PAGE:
Here’s Why DaBaby’s Songs Sound The Same | Genius News

DELISA: Charlotte, North Carolina rapper Dababy’s braggadocious flow has scored him a Billboard
Hot 100 top 10 hit in “Suge” and a no.1 album on the Billboard 200, solidifying his
entry into the mainstream. But it’s really his video game like beats
and comical flow that’s grabbing people’s attention. DELISA: DaBaby knows what it takes to make
a hit. Tracks like “21,” “Suge,” “Goin
Baby,” and “BOP” all feature heavy 808s laid down by South Carolina producer Jetsonmade
– something he told us is a regional connection. JETSON: When he puts his sound, and puts it with what I do on the beats, it’s a whole
new sound. DELISA: Drums make Jetson’s sound so singular – and the fans have definitely noticed. JETSON: That’s like one of my signature things, like in every one of my beats, I switch
up the 808. I just like to give it different sauce. JETSON: I meant to do that. I want to do that. I want you to be in a mood when you listen to my music. I’m doing me forever. If it sound the same, it sound the same. DELISA: That sauce allows DaBaby to flow freely on the track and showcase his North Carolina
roots. JETSON: I’ma give some jolly type beats to a person who gon rap trap. I feel like that’s the Carolina sound. It’s just perfect. It’s a perfect blend. DELISA: And while fans think the songs sound similar, DaBaby’s flow definitely isn’t. JASPER: It’s crazy. It’s actually more complicated than we think. DELISA: That’s Jasper Lee Harris, one of the producers on “VIBEZ.” He spoke with Genius News to break down the
track and the foundation for DaBaby’s flow. JASPER: Jetson’s 808s… so he’s holding down the regular meter, right? One, two, three, one, two, three, four. JASPER: But my thing is one, two, three, one, two, three, four, five. JASPER: So it’s the juxtaposition of those two things that make it such a sort of attention-grabby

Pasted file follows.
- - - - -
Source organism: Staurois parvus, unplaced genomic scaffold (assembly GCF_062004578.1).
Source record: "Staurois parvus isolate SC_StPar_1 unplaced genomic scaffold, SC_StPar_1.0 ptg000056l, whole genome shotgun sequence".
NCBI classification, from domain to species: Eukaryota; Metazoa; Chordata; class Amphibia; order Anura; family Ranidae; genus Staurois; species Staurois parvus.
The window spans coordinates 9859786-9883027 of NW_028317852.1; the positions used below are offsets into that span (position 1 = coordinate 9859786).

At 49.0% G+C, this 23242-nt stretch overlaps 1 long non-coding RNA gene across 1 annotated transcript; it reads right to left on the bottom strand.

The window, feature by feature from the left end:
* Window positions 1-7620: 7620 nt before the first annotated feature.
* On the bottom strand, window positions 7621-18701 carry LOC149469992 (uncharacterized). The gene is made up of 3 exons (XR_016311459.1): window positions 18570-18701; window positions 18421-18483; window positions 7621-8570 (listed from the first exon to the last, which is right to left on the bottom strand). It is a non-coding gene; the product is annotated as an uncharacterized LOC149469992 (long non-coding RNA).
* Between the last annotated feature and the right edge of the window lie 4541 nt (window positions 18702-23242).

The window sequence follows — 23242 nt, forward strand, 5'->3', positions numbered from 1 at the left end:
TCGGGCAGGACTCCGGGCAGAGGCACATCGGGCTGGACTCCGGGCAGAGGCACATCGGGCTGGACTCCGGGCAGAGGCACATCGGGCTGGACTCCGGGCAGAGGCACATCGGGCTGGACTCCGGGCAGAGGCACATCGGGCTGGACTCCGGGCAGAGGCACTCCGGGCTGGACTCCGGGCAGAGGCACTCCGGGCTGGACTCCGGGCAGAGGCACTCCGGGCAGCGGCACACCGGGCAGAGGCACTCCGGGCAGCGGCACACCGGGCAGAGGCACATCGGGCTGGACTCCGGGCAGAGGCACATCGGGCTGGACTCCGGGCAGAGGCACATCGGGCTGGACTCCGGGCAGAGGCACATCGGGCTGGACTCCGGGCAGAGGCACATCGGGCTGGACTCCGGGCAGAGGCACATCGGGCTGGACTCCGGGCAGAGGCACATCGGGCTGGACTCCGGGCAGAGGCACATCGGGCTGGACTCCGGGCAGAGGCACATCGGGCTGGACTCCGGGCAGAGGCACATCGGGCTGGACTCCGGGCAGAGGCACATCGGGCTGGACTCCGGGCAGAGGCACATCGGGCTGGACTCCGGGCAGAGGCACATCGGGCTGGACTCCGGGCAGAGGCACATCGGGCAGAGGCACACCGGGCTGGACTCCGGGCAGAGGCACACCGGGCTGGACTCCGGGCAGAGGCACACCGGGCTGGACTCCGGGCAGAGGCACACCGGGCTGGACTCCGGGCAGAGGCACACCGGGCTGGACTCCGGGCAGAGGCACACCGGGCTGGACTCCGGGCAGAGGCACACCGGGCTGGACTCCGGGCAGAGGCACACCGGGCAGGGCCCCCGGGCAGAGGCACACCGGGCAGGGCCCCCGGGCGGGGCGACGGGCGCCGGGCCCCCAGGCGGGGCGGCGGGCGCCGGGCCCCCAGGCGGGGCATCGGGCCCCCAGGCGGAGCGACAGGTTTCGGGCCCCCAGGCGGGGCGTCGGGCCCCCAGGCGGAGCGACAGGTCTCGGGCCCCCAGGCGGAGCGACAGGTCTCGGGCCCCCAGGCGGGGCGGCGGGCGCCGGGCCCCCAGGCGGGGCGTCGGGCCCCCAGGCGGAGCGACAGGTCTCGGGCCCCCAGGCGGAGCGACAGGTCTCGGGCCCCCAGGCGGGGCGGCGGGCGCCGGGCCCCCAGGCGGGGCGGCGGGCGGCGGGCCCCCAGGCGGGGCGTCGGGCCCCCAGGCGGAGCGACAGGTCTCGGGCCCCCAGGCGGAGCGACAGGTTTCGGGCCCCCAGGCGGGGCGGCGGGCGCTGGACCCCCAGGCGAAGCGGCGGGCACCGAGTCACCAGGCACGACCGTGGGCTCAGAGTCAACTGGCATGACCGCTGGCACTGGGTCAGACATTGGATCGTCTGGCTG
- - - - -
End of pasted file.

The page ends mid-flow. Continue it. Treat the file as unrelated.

concept. DELISA: The way DaBaby settles into his flow
on tracks like these is why Jetson and Jasper think it works. JASPER: He’s making it part of his signature
sound, which I think is really cool. [JETSON] That was just an automatic jiggy. DELISA: That off-kilter sound allows DaBaby to do what he does best — attack the beat. JASPER: He has all these pregnant pauses in his music where it’s like, you know, there’s
a breath and then he’s in. Right? And it’s sort of flipping the whole drop concept
on its head. DELISA: Another way DaBaby sets himself apart is his take on the triplet flow. The flow itself isn’t new, pioneered by
fellow southern artist Three Six Mafia and later used by the Migos, but Jasper explains,
that paired with the intricate beats, DaBaby’s triplet becomes unique. JASPER: He’s rapping in subdivisions or groups of three and six and 12, which is a play off
the three-three-two, or the three-five, you know what I mean? JASPER: So there’s all this interplay that’s happening that totally goes over the listener’s
head. DELISA: That rhyming pattern made him the
go-to collaborator for a number of summer tracks like Megan Thee Stalllion’s “Cash
Shit,” Chance The Rapper’s “Hot Shower” and his verse on Dreamville’s “Under The
Sun.” DELISA: So far DaBaby has had a massive 2019
and it’s clear that his sound and his confidence are helping him pave his own lane in the game. DABABY: Goin baby is just doing anything exceedingly
well. That’s just what I stood on even before doing music. Like, anything I would do like, I wanna do
it better than anybody. DELISA: I’m Delisa with Genius News bringing
you the meaning and the knowledge behind the music.

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